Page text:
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Defending the Groove: The Real, Chilling Problem With the ‘Blurred Lines’ Lawsuit

Defending the Groove: The Real, Chilling Problem With the ‘Blurred Lines’ Lawsuit:

The verdict in the “Blurred Lines”/“Got To Give It Up” trial was announced on Wednesday. Robin Thicke’s 2013 hit, the jury declared, was too close to Marvin Gaye’s 1977 hit, and two of Gaye’s children were awarded a bucketload of money: $1.61 million of Pharrell Williams’ profits from the song, $1.77 million of Thicke’s profits, and a whopping $4 million in damages.

The reaction from critics was immediate: the decision was bad news, a disaster, a blow to creative expression, and bad for pop music. That’s all true, even if you think that “Blurred Lines” is a creepy song and/or that Robin Thicke is a vaguely icky person and/or brought this on himself by suing the Gayes first, all of which are not wholly unreasonable positions to hold.

It’s worth having a look at the jury’s actual verdict in this case. They found that Williams and Thicke infringed on “Got to Give It Up,” but that the infringement was somehow neither “willful” nor “innocent.” (The case’s verdict form also asked the jury if Thicke’s “Love After War” infringed on Gaye’s “After the Dance,” to which they wisely said nope.)

The one convincing argument in favor of the “Blurred Lines” decision is that what a musical composition is, legally, is very different from how pop songwriting works in the present day. As far as the law has generally been concerned, a song is pretty much just its lyrics and melody. And if you strip “Got to Give It Up” and “Blurred Lines” down to the parts that are legally the songs — if, say, you sing them accompanied only by a ukulele (please don’t try this) — you’ll find that they are no more similar than “The Yellow Rose of Texas” and “Yellow Submarine.” But nobody listens to either “Got to Give It Up” or “Blurred Lines” for their lyrics and melody alone.

Groove construction is part of the recording process rather than the songwriting process, the legal argument goes. That’s simply not true now — songwriting and recording are often the same thing, and beatmakers and producers now often get songwriting credit. You can claim copyright protection for a specific recording, but not for a groove or vibe, which seems unfair when that’s often the selling point of a hit.

To clarify with some examples: Arrangement (instrumentation and timbre, not legally protected) is what His Name Is Alive’s “Universal Frequencies” got from the Beach Boys’ “Good Vibrations”; melody (legally protected) is what the Beach Boys’ “Surfin’ U.S.A.” got from Chuck Berry’s “Sweet Little Sixteen,” or what “Stay With Me” got from “I Won’t Back Down”; vibe (not legally protected) is arguably what Berry’s “Maybellene” got from Bob Wills and the Texas Playboys’ version of “Ida Red.” (It’s also arguably what Marvin Gaye’s 1964 single “You’re a Wonderful One” got from Lonnie Mack’s 1963 version of Berry’s “Memphis, Tennessee.” Nobody’s immune to influence.)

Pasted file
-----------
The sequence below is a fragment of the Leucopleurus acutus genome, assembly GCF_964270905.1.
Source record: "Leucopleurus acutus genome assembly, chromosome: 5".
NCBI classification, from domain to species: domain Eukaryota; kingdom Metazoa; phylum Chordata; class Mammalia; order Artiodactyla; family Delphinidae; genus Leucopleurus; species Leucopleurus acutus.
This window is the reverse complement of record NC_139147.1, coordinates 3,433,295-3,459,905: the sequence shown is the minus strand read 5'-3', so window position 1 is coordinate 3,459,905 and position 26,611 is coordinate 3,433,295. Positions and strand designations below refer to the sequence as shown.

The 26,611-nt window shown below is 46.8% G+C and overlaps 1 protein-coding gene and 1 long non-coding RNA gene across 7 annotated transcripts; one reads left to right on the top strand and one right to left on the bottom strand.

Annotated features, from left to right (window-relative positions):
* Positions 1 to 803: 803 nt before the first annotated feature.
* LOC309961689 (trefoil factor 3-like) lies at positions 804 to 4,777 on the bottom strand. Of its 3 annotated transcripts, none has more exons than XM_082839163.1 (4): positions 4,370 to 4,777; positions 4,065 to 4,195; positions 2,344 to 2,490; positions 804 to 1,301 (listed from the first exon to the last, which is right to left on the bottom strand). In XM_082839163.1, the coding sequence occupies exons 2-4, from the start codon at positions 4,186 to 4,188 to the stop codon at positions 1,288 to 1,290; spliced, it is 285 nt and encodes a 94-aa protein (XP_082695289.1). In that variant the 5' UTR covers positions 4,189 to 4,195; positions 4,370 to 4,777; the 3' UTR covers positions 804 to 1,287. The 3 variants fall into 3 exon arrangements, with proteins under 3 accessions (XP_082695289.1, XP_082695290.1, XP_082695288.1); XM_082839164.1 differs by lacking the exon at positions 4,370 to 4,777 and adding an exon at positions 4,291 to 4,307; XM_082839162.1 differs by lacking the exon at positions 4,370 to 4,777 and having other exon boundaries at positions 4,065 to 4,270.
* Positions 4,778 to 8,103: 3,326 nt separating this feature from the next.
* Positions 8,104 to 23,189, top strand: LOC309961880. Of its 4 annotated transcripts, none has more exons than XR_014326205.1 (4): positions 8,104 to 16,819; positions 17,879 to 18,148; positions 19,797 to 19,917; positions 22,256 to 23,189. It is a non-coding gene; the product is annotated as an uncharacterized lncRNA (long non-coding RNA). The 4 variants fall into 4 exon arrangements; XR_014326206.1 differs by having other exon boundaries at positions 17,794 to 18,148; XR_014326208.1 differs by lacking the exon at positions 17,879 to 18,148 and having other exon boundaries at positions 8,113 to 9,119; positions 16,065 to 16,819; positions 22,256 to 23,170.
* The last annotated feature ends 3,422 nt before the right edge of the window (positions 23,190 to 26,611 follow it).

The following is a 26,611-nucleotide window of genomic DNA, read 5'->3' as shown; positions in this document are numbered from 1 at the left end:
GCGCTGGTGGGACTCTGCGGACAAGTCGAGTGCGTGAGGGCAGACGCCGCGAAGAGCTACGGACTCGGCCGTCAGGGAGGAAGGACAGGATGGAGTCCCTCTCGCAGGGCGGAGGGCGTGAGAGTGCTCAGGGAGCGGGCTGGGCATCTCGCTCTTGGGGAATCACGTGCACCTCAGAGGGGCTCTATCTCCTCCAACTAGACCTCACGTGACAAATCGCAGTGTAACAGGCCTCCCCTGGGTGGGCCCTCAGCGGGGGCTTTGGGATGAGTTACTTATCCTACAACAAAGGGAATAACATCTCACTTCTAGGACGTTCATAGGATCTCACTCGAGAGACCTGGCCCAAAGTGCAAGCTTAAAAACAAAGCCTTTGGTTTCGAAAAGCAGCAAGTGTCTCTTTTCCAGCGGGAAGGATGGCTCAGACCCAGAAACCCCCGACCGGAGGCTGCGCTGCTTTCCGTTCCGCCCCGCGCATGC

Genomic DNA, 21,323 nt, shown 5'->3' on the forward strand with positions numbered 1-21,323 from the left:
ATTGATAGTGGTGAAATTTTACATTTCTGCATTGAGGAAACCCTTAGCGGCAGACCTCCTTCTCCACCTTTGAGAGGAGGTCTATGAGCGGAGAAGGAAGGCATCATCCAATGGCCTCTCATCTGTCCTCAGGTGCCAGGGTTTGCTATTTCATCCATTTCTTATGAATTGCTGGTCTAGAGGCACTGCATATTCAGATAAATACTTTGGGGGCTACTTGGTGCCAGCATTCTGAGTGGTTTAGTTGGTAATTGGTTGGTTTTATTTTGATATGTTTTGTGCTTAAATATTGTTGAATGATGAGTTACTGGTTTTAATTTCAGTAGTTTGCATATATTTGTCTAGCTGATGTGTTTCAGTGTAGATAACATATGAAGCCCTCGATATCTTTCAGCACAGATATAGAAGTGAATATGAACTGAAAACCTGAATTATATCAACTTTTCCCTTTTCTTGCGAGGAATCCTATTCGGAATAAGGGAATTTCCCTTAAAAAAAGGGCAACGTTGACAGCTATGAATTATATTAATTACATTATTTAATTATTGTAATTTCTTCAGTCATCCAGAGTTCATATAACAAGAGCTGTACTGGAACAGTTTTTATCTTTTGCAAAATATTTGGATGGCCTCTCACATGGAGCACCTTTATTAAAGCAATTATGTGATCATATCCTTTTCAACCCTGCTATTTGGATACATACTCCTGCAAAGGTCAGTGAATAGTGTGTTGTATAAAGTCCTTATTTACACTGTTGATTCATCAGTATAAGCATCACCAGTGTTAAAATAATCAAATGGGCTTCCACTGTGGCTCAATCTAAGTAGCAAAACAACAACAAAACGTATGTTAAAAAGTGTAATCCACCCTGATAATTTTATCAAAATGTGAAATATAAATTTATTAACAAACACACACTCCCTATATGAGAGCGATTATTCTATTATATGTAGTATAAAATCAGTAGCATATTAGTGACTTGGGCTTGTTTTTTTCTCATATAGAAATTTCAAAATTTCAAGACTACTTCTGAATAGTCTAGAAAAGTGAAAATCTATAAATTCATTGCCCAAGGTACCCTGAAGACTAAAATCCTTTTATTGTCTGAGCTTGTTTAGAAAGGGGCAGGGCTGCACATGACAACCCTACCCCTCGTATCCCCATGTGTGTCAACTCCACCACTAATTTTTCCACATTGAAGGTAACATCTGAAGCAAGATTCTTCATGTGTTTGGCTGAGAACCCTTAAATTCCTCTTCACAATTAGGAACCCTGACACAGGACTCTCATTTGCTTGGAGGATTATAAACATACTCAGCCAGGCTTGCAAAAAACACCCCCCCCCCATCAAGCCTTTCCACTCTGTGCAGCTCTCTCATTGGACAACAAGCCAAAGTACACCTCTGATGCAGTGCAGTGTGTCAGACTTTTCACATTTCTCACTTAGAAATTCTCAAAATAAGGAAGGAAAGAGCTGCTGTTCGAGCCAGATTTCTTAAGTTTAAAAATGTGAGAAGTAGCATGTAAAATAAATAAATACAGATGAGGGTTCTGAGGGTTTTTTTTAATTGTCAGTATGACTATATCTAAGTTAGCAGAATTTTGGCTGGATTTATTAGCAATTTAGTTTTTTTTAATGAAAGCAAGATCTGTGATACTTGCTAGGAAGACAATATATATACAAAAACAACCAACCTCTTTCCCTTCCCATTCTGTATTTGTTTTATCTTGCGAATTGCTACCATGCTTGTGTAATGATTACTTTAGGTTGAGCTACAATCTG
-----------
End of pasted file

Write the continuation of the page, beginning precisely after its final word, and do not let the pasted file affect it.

Note, though, that both of those comments about vibe have “arguably” attached. Sounding similar-but-different is a necessary part of pop; recording a song that sounds a lot like another song but doesn’t duplicate its “compositional” elements is how genres happen. Vibe is also much harder to quantify than lyrics or melody, and that’s where the “Blurred Lines” decision’s chilling effect comes from.

The last time something like this happened was the 1992 Gilbert O'Sullivan/Biz Markie lawsuit. Before it, there was an informal understanding that including samples on hip-hop records was fine as long as you didn’t use more than a few bars; after it, lawsuit-fearing artists and labels demanded that every sample had to be cleared, and the result was that the art of sampling was kneecapped. (This is also why, for instance, Karmin’s 2011 single “Crash Your Party” was, absurdly, officially co-written by John Coltrane, who died several decades before several of his “collaborators” were born and didn’t actually write anything heard in “Crash Your Party”: it includes a sample of Black Sheep’s “The Choice Is Yours (Revisited),” which in turn samples a Ron Carter bass improvisation from a McCoy Tyner recording of Coltrane’s “Impressions.”)

And now, as a result of the “Blurred Lines” decision, musicians’ lawyers are going to be all freaked out about not just songs that sample or quote other songs but songs that sound too much like other songs. There is no standard for how much one recording’s groove can happen to sound like another’s, because there cannot be a standard for it. And when there’s no standard for what’s legal and what’s not, that’s a textbook example of a chilling effect: there is no degree of resemblance that is safe. Imagine if, after “Rapper’s Delight” came out, nobody had been willing to release a song with the same basic sound for fear of being sued.

One of the jokes that was going around after the “Blurred Lines” verdict was announced was that, if musicians owed money to their influences now, the Velvet Underground were due for a gigantic payday. But considering that the Velvets’ 1967 “There She Goes Again” opens with the same riff as Gaye’s 1962 single “Hitch Hike,” that money might not stay with them for long anyway.


Douglas Wolk is a freelance journalist and critic who writes about music, comic books and other things for TIME, The New York Times, The Washington Post, Rolling Stone, and a bunch of other places. He’s also the author of Reading Comics: How Graphic Novels Work and What They Mean and Live at the Apollo. He also wrote the Judge Dredd: Mega City Two comic series, recently collected as a graphic novel.

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